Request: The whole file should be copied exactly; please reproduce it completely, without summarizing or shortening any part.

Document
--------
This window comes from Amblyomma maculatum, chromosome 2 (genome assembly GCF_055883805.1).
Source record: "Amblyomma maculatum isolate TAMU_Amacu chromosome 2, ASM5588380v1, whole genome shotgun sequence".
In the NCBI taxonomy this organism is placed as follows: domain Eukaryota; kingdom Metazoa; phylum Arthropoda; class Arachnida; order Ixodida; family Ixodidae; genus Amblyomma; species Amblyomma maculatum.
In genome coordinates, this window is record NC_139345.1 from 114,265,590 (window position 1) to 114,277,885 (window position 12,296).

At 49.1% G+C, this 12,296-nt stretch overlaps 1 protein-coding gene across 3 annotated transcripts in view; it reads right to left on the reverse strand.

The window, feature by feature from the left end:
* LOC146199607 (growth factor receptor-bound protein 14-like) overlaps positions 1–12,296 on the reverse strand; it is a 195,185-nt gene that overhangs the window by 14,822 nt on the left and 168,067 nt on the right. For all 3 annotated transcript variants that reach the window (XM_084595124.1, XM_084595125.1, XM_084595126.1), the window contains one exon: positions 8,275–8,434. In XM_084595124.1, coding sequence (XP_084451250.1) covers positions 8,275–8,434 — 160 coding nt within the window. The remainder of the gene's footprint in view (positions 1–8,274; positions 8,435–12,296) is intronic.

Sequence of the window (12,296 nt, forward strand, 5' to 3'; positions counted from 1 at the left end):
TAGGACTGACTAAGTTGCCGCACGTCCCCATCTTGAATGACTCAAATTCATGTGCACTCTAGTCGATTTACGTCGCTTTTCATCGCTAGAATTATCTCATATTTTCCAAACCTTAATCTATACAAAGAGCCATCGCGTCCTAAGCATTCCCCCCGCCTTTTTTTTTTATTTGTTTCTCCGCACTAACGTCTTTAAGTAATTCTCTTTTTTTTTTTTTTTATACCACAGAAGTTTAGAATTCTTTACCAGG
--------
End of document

This window comes from Amblyomma maculatum, chromosome 2 (genome assembly GCF_055883805.1).
Source record: "Amblyomma maculatum isolate TAMU_Amacu chromosome 2, ASM5588380v1, whole genome shotgun sequence".
In the NCBI taxonomy this organism is placed as follows: domain Eukaryota; kingdom Metazoa; phylum Arthropoda; class Arachnida; order Ixodida; family Ixodidae; genus Amblyomma; species Amblyomma maculatum.
In genome coordinates, this window is record NC_139345.1 from 114,265,590 (window position 1) to 114,277,885 (window position 12,296).

At 49.1% G+C, this 12,296-nt stretch overlaps 1 protein-coding gene across 3 annotated transcripts in view; it reads right to left on the reverse strand.

The window, feature by feature from the left end:
* LOC146199607 (growth factor receptor-bound protein 14-like) overlaps positions 1–12,296 on the reverse strand; it is a 195,185-nt gene that overhangs the window by 14,822 nt on the left and 168,067 nt on the right. For all 3 annotated transcript variants that reach the window (XM_084595124.1, XM_084595125.1, XM_084595126.1), the window contains one exon: positions 8,275–8,434. In XM_084595124.1, coding sequence (XP_084451250.1) covers positions 8,275–8,434 — 160 coding nt within the window. The remainder of the gene's footprint in view (positions 1–8,274; positions 8,435–12,296) is intronic.

Sequence of the window (12,296 nt, forward strand, 5' to 3'; positions counted from 1 at the left end):
TAGGACTGACTAAGTTGCCGCACGTCCCCATCTTGAATGACTCAAATTCATGTGCACTCTAGTCGATTTACGTCGCTTTTCATCGCTAGAATTATCTCATATTTTCCAAACCTTAATCTATACAAAGAGCCATCGCGTCCTAAGCATTCCCCCCGCCTTTTTTTTTTATTTGTTTCTCCGCACTAACGTCTTTAAGTAATTCTCTTTTTTTTTTTTTTTATACCACAGAAGTTTAGAATTCTTTACCAGG